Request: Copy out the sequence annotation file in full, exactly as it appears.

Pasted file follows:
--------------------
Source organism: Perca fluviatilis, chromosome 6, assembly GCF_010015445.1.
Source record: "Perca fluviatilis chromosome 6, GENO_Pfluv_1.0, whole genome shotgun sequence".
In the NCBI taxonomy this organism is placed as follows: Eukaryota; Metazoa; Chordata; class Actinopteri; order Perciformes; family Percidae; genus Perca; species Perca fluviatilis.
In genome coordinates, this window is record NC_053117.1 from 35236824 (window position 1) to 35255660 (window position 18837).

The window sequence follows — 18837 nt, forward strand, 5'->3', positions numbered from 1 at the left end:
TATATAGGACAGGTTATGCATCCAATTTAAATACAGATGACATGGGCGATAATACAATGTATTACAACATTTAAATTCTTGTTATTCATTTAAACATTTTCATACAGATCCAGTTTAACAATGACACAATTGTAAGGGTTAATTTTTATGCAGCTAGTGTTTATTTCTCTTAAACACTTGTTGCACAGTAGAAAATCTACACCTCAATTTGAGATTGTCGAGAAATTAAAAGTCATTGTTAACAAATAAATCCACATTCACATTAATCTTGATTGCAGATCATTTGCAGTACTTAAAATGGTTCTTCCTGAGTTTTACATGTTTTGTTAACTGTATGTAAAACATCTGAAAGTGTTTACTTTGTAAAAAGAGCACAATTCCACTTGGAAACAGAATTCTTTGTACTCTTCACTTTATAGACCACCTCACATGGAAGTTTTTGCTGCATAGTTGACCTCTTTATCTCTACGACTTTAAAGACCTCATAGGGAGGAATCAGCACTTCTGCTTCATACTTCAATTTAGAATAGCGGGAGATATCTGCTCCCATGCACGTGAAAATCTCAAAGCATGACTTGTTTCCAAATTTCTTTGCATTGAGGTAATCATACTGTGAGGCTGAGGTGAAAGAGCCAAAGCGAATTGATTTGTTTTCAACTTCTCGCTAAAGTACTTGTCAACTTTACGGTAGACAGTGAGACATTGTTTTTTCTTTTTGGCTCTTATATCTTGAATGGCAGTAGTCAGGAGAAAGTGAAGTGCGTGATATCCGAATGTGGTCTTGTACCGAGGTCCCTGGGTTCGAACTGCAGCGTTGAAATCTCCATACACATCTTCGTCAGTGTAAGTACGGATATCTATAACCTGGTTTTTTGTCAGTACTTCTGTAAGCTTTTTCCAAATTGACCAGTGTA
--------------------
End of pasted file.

Source organism: Perca fluviatilis, chromosome 6, assembly GCF_010015445.1.
Source record: "Perca fluviatilis chromosome 6, GENO_Pfluv_1.0, whole genome shotgun sequence".
In the NCBI taxonomy this organism is placed as follows: Eukaryota; Metazoa; Chordata; class Actinopteri; order Perciformes; family Percidae; genus Perca; species Perca fluviatilis.
In genome coordinates, this window is record NC_053117.1 from 35236824 (window position 1) to 35255660 (window position 18837).

The window sequence follows — 18837 nt, forward strand, 5'->3', positions numbered from 1 at the left end:
TATATAGGACAGGTTATGCATCCAATTTAAATACAGATGACATGGGCGATAATACAATGTATTACAACATTTAAATTCTTGTTATTCATTTAAACATTTTCATACAGATCCAGTTTAACAATGACACAATTGTAAGGGTTAATTTTTATGCAGCTAGTGTTTATTTCTCTTAAACACTTGTTGCACAGTAGAAAATCTACACCTCAATTTGAGATTGTCGAGAAATTAAAAGTCATTGTTAACAAATAAATCCACATTCACATTAATCTTGATTGCAGATCATTTGCAGTACTTAAAATGGTTCTTCCTGAGTTTTACATGTTTTGTTAACTGTATGTAAAACATCTGAAAGTGTTTACTTTGTAAAAAGAGCACAATTCCACTTGGAAACAGAATTCTTTGTACTCTTCACTTTATAGACCACCTCACATGGAAGTTTTTGCTGCATAGTTGACCTCTTTATCTCTACGACTTTAAAGACCTCATAGGGAGGAATCAGCACTTCTGCTTCATACTTCAATTTAGAATAGCGGGAGATATCTGCTCCCATGCACGTGAAAATCTCAAAGCATGACTTGTTTCCAAATTTCTTTGCATTGAGGTAATCATACTGTGAGGCTGAGGTGAAAGAGCCAAAGCGAATTGATTTGTTTTCAACTTCTCGCTAAAGTACTTGTCAACTTTACGGTAGACAGTGAGACATTGTTTTTTCTTTTTGGCTCTTATATCTTGAATGGCAGTAGTCAGGAGAAAGTGAAGTGCGTGATATCCGAATGTGGTCTTGTACCGAGGTCCCTGGGTTCGAACTGCAGCGTTGAAATCTCCATACACATCTTCGTCAGTGTAAGTACGGATATCTATAACCTGGTTTTTTGTCAGTACTTCTGTAAGCTTTTTCCAAATTGACCAGTGTA